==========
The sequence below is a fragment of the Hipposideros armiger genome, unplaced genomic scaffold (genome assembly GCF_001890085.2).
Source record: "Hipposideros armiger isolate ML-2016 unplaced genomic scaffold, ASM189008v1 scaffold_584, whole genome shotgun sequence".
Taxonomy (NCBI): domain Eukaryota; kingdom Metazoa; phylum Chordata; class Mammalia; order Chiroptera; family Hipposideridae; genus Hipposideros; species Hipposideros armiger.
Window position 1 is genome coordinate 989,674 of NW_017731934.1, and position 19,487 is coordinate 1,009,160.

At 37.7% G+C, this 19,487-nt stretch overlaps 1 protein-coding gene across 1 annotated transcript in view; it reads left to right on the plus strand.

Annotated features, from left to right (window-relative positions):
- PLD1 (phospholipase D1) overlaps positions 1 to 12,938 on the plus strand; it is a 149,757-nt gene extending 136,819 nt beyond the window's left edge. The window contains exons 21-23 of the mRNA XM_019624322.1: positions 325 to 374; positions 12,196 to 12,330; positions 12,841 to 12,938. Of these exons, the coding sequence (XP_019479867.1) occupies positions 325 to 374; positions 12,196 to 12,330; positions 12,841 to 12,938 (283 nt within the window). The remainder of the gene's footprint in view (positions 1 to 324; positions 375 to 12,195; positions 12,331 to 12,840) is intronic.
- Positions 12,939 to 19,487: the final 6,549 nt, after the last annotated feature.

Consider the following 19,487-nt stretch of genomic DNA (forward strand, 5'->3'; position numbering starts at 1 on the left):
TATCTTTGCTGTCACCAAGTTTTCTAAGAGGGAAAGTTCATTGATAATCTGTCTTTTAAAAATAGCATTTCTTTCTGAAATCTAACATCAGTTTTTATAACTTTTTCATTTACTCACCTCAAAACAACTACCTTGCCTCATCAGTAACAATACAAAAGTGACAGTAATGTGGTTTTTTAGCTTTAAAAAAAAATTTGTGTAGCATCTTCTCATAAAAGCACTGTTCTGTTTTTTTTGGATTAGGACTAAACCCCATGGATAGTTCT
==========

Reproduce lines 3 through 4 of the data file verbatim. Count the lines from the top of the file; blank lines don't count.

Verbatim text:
Taxonomy (NCBI): domain Eukaryota; kingdom Metazoa; phylum Chordata; class Mammalia; order Chiroptera; family Hipposideridae; genus Hipposideros; species Hipposideros armiger.
Window position 1 is genome coordinate 989,674 of NW_017731934.1, and position 19,487 is coordinate 1,009,160.